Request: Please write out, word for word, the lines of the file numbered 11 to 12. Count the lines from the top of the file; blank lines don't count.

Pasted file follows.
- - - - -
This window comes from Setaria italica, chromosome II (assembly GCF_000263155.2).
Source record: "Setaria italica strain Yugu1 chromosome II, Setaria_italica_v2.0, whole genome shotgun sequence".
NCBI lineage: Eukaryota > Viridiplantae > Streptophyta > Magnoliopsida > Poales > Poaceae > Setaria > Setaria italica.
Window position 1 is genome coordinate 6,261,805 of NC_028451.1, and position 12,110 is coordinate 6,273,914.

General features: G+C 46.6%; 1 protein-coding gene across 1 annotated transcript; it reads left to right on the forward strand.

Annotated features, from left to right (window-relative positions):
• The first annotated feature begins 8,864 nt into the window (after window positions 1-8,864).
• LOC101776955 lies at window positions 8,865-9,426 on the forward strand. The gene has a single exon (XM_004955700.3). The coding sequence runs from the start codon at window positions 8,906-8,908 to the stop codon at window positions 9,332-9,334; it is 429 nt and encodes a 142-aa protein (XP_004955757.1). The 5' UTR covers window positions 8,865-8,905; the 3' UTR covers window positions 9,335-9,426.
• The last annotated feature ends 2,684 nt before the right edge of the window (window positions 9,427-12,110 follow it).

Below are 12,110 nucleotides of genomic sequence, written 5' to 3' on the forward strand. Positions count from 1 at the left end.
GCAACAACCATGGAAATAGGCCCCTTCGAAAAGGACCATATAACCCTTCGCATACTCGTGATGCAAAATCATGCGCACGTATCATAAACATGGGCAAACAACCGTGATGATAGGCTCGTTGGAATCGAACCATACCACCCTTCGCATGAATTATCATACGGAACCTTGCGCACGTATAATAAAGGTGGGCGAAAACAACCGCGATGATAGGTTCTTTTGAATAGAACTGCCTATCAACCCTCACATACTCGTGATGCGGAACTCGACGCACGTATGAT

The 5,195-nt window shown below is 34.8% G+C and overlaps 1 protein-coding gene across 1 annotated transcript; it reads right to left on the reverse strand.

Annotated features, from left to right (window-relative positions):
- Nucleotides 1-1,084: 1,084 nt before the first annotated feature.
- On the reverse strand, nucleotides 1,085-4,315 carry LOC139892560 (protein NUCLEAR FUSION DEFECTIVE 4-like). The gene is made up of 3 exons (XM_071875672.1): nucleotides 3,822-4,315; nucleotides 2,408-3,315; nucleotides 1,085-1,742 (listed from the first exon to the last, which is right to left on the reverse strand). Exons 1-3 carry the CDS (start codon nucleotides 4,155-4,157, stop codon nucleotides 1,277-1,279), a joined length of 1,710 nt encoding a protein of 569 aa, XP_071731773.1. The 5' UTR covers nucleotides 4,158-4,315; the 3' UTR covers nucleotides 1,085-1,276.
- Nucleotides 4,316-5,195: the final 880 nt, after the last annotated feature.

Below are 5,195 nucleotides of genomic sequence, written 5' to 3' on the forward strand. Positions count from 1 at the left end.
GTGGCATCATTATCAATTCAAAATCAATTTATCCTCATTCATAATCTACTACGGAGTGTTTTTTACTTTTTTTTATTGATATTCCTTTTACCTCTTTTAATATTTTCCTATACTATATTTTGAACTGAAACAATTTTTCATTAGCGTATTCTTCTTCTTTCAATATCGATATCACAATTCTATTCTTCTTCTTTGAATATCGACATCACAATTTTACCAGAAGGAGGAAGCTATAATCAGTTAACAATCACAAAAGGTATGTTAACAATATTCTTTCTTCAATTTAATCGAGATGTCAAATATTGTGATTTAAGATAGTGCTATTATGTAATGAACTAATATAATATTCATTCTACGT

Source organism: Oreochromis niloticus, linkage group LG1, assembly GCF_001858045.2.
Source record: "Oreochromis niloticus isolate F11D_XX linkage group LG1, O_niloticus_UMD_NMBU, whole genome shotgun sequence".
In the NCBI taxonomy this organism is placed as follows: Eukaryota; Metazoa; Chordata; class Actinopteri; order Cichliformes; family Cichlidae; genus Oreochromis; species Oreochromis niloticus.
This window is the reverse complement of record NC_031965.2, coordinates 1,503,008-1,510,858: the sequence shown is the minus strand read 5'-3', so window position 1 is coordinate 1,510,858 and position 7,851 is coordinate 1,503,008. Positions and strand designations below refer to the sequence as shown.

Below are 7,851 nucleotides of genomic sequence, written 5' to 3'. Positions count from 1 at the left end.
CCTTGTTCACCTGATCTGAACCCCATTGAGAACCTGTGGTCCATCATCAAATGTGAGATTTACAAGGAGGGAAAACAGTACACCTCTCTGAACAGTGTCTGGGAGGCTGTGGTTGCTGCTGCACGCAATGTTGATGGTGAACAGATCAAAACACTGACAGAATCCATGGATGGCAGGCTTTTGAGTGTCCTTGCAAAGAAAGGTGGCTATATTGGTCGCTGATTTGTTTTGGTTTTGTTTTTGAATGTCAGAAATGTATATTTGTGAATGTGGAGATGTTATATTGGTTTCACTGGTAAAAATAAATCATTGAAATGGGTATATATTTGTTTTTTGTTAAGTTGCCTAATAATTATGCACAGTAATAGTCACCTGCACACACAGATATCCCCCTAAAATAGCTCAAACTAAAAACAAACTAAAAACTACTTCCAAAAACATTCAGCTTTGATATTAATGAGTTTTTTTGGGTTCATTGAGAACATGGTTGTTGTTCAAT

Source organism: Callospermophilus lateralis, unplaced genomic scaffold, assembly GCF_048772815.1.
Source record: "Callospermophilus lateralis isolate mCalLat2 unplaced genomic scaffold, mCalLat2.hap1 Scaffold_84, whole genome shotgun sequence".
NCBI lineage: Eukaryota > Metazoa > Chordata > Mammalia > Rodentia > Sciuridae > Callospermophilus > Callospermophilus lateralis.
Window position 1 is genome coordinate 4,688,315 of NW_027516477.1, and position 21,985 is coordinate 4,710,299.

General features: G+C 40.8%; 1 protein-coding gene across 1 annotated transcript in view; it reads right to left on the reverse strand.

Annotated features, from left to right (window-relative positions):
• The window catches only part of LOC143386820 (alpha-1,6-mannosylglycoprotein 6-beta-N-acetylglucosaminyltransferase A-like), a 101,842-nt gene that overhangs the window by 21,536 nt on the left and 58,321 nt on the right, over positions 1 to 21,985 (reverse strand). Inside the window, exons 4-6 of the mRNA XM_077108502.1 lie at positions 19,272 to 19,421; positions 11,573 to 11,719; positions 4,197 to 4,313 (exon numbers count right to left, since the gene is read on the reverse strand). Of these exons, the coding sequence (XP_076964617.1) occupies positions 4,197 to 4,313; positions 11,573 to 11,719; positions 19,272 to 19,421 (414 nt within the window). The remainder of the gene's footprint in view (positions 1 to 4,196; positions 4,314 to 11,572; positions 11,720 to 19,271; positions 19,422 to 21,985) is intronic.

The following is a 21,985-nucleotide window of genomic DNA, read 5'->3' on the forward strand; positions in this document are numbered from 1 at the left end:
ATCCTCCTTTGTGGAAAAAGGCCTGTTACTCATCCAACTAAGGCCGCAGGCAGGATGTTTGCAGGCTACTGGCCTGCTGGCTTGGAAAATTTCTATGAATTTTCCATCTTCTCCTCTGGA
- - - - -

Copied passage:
GCAACAACCATGGAAATAGGCCCCTTCGAAAAGGACCATATAACCCTTCGCATACTCGTGATGCAAAATCATGCGCACGTATCATAAACATGGGCAAACAACCGTGATGATAGGCTCGTTGGAATCGAACCATACCACCCTTCGCATGAATTATCATACGGAACCTTGCGCACGTATAATAAAGGTGGGCGAAAACAACCGCGATGATAGGTTCTTTTGAATAGAACTGCCTATCAACCCTCACATACTCGTGATGCGGAACTCGACGCACGTATGAT

The 5,195-nt window shown below is 34.8% G+C and overlaps 1 protein-coding gene across 1 annotated transcript; it reads right to left on the reverse strand.